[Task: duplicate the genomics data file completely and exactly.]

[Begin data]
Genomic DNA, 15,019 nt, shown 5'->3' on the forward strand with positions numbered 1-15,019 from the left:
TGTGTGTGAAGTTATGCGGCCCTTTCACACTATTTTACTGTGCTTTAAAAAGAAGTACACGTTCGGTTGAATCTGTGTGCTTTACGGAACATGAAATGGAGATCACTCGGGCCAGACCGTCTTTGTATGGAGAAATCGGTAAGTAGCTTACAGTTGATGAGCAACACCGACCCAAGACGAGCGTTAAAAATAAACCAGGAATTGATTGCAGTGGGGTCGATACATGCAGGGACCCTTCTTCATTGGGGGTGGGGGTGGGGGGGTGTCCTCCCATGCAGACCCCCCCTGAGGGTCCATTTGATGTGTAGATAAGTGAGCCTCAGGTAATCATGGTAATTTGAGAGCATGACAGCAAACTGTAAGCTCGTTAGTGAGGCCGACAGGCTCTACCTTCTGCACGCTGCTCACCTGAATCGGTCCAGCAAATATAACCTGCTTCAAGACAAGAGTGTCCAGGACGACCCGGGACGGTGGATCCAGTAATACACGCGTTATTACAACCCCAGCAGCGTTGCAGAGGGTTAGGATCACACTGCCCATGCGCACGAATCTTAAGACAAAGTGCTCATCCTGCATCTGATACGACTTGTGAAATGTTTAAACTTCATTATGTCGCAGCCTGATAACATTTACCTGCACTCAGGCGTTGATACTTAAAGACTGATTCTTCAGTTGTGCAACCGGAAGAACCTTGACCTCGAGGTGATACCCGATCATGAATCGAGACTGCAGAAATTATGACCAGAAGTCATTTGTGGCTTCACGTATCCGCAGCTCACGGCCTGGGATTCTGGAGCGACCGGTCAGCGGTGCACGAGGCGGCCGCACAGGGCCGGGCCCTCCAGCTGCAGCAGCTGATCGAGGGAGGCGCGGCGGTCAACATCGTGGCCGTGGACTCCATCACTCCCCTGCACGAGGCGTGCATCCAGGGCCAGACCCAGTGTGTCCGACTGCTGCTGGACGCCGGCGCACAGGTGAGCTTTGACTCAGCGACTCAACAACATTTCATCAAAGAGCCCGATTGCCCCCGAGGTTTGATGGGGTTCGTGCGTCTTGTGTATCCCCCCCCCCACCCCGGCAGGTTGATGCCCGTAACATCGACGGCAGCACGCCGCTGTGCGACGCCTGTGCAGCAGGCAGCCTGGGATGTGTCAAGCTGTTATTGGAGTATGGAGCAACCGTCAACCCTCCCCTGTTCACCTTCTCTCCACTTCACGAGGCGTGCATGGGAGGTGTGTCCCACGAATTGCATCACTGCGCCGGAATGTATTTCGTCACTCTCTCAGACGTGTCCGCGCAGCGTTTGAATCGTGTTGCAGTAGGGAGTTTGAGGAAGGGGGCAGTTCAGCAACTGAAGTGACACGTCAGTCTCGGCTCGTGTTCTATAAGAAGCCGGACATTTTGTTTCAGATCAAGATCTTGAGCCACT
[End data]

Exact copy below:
Genomic DNA, 15,019 nt, shown 5'->3' on the forward strand with positions numbered 1-15,019 from the left:
TGTGTGTGAAGTTATGCGGCCCTTTCACACTATTTTACTGTGCTTTAAAAAGAAGTACACGTTCGGTTGAATCTGTGTGCTTTACGGAACATGAAATGGAGATCACTCGGGCCAGACCGTCTTTGTATGGAGAAATCGGTAAGTAGCTTACAGTTGATGAGCAACACCGACCCAAGACGAGCGTTAAAAATAAACCAGGAATTGATTGCAGTGGGGTCGATACATGCAGGGACCCTTCTTCATTGGGGGTGGGGGTGGGGGGGTGTCCTCCCATGCAGACCCCCCCTGAGGGTCCATTTGATGTGTAGATAAGTGAGCCTCAGGTAATCATGGTAATTTGAGAGCATGACAGCAAACTGTAAGCTCGTTAGTGAGGCCGACAGGCTCTACCTTCTGCACGCTGCTCACCTGAATCGGTCCAGCAAATATAACCTGCTTCAAGACAAGAGTGTCCAGGACGACCCGGGACGGTGGATCCAGTAATACACGCGTTATTACAACCCCAGCAGCGTTGCAGAGGGTTAGGATCACACTGCCCATGCGCACGAATCTTAAGACAAAGTGCTCATCCTGCATCTGATACGACTTGTGAAATGTTTAAACTTCATTATGTCGCAGCCTGATAACATTTACCTGCACTCAGGCGTTGATACTTAAAGACTGATTCTTCAGTTGTGCAACCGGAAGAACCTTGACCTCGAGGTGATACCCGATCATGAATCGAGACTGCAGAAATTATGACCAGAAGTCATTTGTGGCTTCACGTATCCGCAGCTCACGGCCTGGGATTCTGGAGCGACCGGTCAGCGGTGCACGAGGCGGCCGCACAGGGCCGGGCCCTCCAGCTGCAGCAGCTGATCGAGGGAGGCGCGGCGGTCAACATCGTGGCCGTGGACTCCATCACTCCCCTGCACGAGGCGTGCATCCAGGGCCAGACCCAGTGTGTCCGACTGCTGCTGGACGCCGGCGCACAGGTGAGCTTTGACTCAGCGACTCAACAACATTTCATCAAAGAGCCCGATTGCCCCCGAGGTTTGATGGGGTTCGTGCGTCTTGTGTATCCCCCCCCCCACCCCGGCAGGTTGATGCCCGTAACATCGACGGCAGCACGCCGCTGTGCGACGCCTGTGCAGCAGGCAGCCTGGGATGTGTCAAGCTGTTATTGGAGTATGGAGCAACCGTCAACCCTCCCCTGTTCACCTTCTCTCCACTTCACGAGGCGTGCATGGGAGGTGTGTCCCACGAATTGCATCACTGCGCCGGAATGTATTTCGTCACTCTCTCAGACGTGTCCGCGCAGCGTTTGAATCGTGTTGCAGTAGGGAGTTTGAGGAAGGGGGCAGTTCAGCAACTGAAGTGACACGTCAGTCTCGGCTCGTGTTCTATAAGAAGCCGGACATTTTGTTTCAGATCAAGATCTTGAGCCACT